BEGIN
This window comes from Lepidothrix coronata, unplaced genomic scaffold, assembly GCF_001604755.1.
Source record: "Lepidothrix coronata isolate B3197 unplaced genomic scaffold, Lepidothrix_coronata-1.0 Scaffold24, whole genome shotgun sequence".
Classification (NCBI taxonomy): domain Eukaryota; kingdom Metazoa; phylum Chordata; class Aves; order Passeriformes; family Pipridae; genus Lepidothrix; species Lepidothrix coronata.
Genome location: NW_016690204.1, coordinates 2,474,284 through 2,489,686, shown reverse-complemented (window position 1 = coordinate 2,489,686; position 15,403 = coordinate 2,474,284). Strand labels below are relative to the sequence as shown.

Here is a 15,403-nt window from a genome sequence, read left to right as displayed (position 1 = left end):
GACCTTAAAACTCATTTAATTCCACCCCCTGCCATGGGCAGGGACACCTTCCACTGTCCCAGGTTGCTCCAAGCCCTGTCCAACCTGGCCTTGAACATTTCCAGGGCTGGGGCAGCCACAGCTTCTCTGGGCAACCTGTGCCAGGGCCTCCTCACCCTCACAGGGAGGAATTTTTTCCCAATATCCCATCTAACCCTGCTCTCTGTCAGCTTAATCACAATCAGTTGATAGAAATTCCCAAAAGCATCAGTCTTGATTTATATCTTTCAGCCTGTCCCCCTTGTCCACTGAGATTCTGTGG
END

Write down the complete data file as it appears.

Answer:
This window comes from Lepidothrix coronata, unplaced genomic scaffold, assembly GCF_001604755.1.
Source record: "Lepidothrix coronata isolate B3197 unplaced genomic scaffold, Lepidothrix_coronata-1.0 Scaffold24, whole genome shotgun sequence".
Classification (NCBI taxonomy): domain Eukaryota; kingdom Metazoa; phylum Chordata; class Aves; order Passeriformes; family Pipridae; genus Lepidothrix; species Lepidothrix coronata.
Genome location: NW_016690204.1, coordinates 2,474,284 through 2,489,686, shown reverse-complemented (window position 1 = coordinate 2,489,686; position 15,403 = coordinate 2,474,284). Strand labels below are relative to the sequence as shown.

Here is a 15,403-nt window from a genome sequence, read left to right as displayed (position 1 = left end):
GACCTTAAAACTCATTTAATTCCACCCCCTGCCATGGGCAGGGACACCTTCCACTGTCCCAGGTTGCTCCAAGCCCTGTCCAACCTGGCCTTGAACATTTCCAGGGCTGGGGCAGCCACAGCTTCTCTGGGCAACCTGTGCCAGGGCCTCCTCACCCTCACAGGGAGGAATTTTTTCCCAATATCCCATCTAACCCTGCTCTCTGTCAGCTTAATCACAATCAGTTGATAGAAATTCCCAAAAGCATCAGTCTTGATTTATATCTTTCAGCCTGTCCCCCTTGTCCACTGAGATTCTGTGG